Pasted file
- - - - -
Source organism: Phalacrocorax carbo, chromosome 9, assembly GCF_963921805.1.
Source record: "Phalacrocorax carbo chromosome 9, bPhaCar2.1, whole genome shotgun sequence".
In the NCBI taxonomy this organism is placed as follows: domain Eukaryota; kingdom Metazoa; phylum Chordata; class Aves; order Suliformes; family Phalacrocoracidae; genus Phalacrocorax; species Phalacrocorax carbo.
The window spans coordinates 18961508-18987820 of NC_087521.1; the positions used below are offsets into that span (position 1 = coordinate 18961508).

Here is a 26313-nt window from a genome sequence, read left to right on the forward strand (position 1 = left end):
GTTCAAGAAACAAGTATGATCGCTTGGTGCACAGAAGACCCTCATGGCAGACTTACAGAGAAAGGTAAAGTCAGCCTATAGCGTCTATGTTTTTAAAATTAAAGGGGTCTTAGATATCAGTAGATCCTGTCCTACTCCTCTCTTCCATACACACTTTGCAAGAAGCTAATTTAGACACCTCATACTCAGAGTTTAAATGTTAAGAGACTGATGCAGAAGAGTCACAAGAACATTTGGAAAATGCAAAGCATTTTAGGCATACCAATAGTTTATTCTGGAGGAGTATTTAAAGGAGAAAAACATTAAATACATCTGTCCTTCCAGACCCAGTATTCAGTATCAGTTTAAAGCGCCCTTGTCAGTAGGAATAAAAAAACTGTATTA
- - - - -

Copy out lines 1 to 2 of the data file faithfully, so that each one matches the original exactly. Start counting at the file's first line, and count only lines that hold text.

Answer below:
Source organism: Phalacrocorax carbo, chromosome 9, assembly GCF_963921805.1.
Source record: "Phalacrocorax carbo chromosome 9, bPhaCar2.1, whole genome shotgun sequence".